While England might not experience the long months of extreme heat in the same way as countries in the south of Europe do, farmers are worried about constant, heavy flooding pelting down on their farms.

Rebecca Mayhew owns a farm in Norfolk where she keeps sheep, pigs, and goats, and also grows crops.

During Storm Ciarán, one of many to hit the UK this year, Mayhew recalls “virtually staying up all night” with worry.

“I was waiting for the power to go off,” she says. “If we have no power, we can’t milk, we can’t run the fridges, and we can’t open the business. It’s a nightmare.”

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In recent years, Mayhew has observed seasons shift and more extreme hot and wet weather on her farm during a shorter time frame, and it makes her mind and body very anxious.

“I never used to know what a panic attack was,” she said. “It’s a heart racing, breath shortening moment. I’ve had cancer and never felt the same anxiety over that as this. It just knocks you for six.”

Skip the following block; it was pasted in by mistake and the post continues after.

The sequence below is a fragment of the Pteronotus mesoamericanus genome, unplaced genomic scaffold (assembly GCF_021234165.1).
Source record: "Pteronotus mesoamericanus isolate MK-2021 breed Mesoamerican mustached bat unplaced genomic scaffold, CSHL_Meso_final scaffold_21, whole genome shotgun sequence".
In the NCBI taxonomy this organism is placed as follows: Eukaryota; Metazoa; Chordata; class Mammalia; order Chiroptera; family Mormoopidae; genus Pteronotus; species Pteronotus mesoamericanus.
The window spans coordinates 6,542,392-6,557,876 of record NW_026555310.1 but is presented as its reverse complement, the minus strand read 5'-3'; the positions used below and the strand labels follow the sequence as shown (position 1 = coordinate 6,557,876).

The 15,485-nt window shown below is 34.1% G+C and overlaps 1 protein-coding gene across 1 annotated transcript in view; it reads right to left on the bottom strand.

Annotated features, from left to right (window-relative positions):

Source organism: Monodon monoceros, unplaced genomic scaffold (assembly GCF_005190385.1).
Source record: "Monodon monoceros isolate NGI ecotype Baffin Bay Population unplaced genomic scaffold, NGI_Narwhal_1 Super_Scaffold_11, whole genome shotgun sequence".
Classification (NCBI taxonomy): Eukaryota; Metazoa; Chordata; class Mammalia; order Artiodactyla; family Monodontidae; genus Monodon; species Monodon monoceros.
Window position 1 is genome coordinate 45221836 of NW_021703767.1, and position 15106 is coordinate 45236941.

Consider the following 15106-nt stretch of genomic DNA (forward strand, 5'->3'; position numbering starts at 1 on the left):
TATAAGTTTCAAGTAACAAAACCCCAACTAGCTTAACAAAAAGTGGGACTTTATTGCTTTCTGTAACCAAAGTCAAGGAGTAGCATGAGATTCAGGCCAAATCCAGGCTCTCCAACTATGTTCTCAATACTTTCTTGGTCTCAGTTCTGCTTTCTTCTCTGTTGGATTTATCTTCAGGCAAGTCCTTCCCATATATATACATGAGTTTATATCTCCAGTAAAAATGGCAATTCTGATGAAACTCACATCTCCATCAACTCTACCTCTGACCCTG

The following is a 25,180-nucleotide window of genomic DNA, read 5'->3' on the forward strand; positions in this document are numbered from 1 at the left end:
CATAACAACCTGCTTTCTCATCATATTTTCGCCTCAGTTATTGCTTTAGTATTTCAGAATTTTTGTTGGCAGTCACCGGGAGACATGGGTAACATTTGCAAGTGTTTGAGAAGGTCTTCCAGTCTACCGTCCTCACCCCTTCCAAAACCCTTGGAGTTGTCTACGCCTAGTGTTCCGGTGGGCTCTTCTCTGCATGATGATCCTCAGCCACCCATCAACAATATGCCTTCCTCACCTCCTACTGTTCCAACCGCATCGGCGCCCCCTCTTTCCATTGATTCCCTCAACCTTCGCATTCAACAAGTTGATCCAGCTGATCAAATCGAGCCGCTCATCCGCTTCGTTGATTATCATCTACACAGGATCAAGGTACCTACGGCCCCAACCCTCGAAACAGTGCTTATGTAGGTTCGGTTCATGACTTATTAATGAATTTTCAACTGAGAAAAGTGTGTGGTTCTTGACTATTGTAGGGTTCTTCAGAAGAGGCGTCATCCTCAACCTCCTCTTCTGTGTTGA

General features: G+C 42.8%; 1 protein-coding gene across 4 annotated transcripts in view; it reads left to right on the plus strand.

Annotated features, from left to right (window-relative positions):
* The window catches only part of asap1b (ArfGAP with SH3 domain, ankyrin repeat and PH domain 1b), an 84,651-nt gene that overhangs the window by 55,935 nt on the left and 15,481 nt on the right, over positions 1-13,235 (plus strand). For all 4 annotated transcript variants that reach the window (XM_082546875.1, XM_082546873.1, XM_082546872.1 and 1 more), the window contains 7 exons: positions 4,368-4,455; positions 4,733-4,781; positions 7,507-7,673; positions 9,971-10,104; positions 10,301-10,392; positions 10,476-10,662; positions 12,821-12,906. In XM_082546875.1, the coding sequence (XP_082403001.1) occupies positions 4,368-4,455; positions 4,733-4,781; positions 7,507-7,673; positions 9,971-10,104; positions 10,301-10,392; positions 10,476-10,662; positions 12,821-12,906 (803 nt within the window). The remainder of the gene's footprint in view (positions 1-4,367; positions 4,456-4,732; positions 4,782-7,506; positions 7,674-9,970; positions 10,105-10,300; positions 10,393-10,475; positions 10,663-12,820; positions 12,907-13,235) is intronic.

Rebecca Mayhew has experienced more extreme hot and wet weather on her farm in Norfolk, UK.
Rebecca Mayhew has experienced more extreme hot and wet weather on her farm in Norfolk, UK.Rebecca Mayhew

Farm labourers fear for the future of their jobs

The weather changes throughout Europe are not only impacting farmers, but their workers.

This summer, several agricultural labourers died in the fields they were working as a result of the harsh heat of the sun.

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Ivan Ivanov, political secretary for agriculture at EFFAT - a large European trade union representing the workers - said that extreme temperatures have led to numerous cases of heat stress and heat stroke.

Taking time off work for heat-related reasons “could have major financial implications on workers and their families in terms of no sickness benefits, cost of treatment, and so on,” says Ivanov.

He adds that he is worried about the cases of skin cancer we’ll see in the future as a result of increased UV radiation.

Despite the risks of the job, farm workers often have to soldier on despite their working conditions.